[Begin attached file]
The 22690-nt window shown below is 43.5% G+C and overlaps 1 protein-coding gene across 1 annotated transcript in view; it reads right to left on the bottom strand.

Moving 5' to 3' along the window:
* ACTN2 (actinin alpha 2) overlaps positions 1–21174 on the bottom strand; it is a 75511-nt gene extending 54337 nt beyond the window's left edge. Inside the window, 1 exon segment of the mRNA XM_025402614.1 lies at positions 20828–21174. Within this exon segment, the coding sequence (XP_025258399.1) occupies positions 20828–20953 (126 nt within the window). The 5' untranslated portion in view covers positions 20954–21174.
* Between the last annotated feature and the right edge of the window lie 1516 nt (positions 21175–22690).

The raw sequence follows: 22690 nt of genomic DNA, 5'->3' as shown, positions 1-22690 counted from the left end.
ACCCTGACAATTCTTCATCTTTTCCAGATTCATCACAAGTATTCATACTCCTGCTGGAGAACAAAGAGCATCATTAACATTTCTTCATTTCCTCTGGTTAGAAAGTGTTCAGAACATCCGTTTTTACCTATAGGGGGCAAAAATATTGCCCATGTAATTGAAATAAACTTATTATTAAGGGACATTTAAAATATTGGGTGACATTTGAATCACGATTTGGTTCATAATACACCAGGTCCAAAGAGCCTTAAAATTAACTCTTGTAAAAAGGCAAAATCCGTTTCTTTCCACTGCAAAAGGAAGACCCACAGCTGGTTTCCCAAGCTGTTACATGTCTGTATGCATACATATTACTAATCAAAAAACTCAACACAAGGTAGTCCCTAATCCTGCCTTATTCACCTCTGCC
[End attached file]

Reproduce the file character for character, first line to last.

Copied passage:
The 22690-nt window shown below is 43.5% G+C and overlaps 1 protein-coding gene across 1 annotated transcript in view; it reads right to left on the bottom strand.

Moving 5' to 3' along the window:
* ACTN2 (actinin alpha 2) overlaps positions 1–21174 on the bottom strand; it is a 75511-nt gene extending 54337 nt beyond the window's left edge. Inside the window, 1 exon segment of the mRNA XM_025402614.1 lies at positions 20828–21174. Within this exon segment, the coding sequence (XP_025258399.1) occupies positions 20828–20953 (126 nt within the window). The 5' untranslated portion in view covers positions 20954–21174.
* Between the last annotated feature and the right edge of the window lie 1516 nt (positions 21175–22690).

The raw sequence follows: 22690 nt of genomic DNA, 5'->3' as shown, positions 1-22690 counted from the left end.
ACCCTGACAATTCTTCATCTTTTCCAGATTCATCACAAGTATTCATACTCCTGCTGGAGAACAAAGAGCATCATTAACATTTCTTCATTTCCTCTGGTTAGAAAGTGTTCAGAACATCCGTTTTTACCTATAGGGGGCAAAAATATTGCCCATGTAATTGAAATAAACTTATTATTAAGGGACATTTAAAATATTGGGTGACATTTGAATCACGATTTGGTTCATAATACACCAGGTCCAAAGAGCCTTAAAATTAACTCTTGTAAAAAGGCAAAATCCGTTTCTTTCCACTGCAAAAGGAAGACCCACAGCTGGTTTCCCAAGCTGTTACATGTCTGTATGCATACATATTACTAATCAAAAAACTCAACACAAGGTAGTCCCTAATCCTGCCTTATTCACCTCTGCC